They share the work according to their interests and specialties. Sargent is in charge of the accounting and auditing practice's auditing and control. Branagan oversees tax, pension and profit-sharing. Kittell's days are spent largely reviewing other people's work and managing the business.

While the company handles a number of contractors, manufacturers and other general accounting business, the health care industry has surfaced as a major focus. "We do a lot of work for nursing homes, hospitals and mental health agencies throughout New York and New England," says Kittell. "One of my old-time partners at Briggs Keyes, Les Hoy, who is now dead, did some nursing homes. At that particular point of time, I was working with him, and I sort of put my arms around that and ran with it. We work closely with the Vermont Health Care Association, and in New England, we do over 50 nursing homes."

Kittell and Sargent spend a good deal of time out in the field with clients, says Branagan. "I don't travel very much compared to my two partners, because I'm typically here, spending most of my day reviewing tax or doing some kind of research for clients.

KBS has made inroads into smoothing out the peaks and valleys of the business. December is the year-end for many for-profit businesses; for nonprofits, it's mostly June 30, says Sargent, adding that many health care businesses have a June 30 year-end, which keeps things hopping right through the end of October. "It's a good cycle for us," he says. "We do have some Sept. 30 year-ends to fill in some of that void, and then we're right back into the busy season January through April."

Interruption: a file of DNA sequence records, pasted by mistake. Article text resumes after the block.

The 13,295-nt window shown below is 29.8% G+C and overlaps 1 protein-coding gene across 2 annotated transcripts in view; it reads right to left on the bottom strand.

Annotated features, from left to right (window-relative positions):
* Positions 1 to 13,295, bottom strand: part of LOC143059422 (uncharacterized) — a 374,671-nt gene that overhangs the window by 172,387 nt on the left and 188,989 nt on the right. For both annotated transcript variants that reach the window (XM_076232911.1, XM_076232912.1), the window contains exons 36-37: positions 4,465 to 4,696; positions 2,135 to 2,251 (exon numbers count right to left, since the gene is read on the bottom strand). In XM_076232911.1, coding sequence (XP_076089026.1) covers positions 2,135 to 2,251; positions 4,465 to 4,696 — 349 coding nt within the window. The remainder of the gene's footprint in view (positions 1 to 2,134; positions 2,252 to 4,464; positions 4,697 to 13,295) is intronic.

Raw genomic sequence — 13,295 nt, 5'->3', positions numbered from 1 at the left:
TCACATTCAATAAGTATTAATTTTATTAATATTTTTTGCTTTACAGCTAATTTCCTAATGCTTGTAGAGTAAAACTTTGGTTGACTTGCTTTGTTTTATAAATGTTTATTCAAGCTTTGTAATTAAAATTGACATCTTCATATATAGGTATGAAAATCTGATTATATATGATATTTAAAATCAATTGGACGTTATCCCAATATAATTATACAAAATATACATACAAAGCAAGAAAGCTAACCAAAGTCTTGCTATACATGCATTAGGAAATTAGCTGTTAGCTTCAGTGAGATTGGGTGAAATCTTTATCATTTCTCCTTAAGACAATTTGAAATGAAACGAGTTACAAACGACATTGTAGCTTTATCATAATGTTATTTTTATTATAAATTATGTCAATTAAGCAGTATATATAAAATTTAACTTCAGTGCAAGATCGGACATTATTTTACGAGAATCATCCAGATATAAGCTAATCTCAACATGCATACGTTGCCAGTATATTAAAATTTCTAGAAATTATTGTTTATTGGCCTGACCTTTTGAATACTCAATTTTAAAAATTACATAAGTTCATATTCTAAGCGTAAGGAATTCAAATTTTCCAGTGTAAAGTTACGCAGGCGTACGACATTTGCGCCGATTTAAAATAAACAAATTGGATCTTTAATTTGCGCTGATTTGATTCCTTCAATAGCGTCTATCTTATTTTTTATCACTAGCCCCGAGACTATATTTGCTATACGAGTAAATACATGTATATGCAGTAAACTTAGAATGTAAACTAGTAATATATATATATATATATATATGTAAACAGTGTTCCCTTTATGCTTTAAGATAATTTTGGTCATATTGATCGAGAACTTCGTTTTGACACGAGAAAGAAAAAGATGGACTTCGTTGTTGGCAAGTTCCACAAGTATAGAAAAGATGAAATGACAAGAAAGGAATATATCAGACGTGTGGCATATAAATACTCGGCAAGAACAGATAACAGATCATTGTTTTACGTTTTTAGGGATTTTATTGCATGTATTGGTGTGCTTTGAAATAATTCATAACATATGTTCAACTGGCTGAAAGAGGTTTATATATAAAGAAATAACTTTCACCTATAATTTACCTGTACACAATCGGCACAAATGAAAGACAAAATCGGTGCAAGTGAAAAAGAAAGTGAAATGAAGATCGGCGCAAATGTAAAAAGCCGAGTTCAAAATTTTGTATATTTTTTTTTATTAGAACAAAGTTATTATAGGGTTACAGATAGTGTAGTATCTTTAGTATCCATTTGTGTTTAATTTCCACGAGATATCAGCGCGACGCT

The three partners differ from one another outside the office as much as they do at work.

Kittell says his life revolves around three seasons: "hunting in fall, tax all spring and golf season all summer." He and his cousin own Bakersfield Country Club six miles from his house. "It's forced recreation and a family-type thing as well," he says. He and Judith own a second home on a golf course in New Smyrna Beach, Fla.

While Kittell Branagan & Sargent handles various kinds of accounts, health care–related firms, including hospitals, mental health agencies and more than 50 nursing homes, have emerged as a kind of specialty. Robin Barnett (left) and Christa Vandevord are staff accountants.

The Florida house is about 10 miles from the Daytona International speedway, where Kittell can feed his NASCAR habit. He's also an avid hunter, spending most of his time in the woods between Oct. 1 and Dec. 10.

"We are very much involved in community activities," Kittell says. "All our people serve on local boards. I was on the local hospital board; my partner was president of the Northwest Mental Health facility here in St. Albans. We have been involved in, for example, Little League; I was on the school board in Fairfield. We very much promote that in our firm: that you're supposed to give back to your community after what they do for you."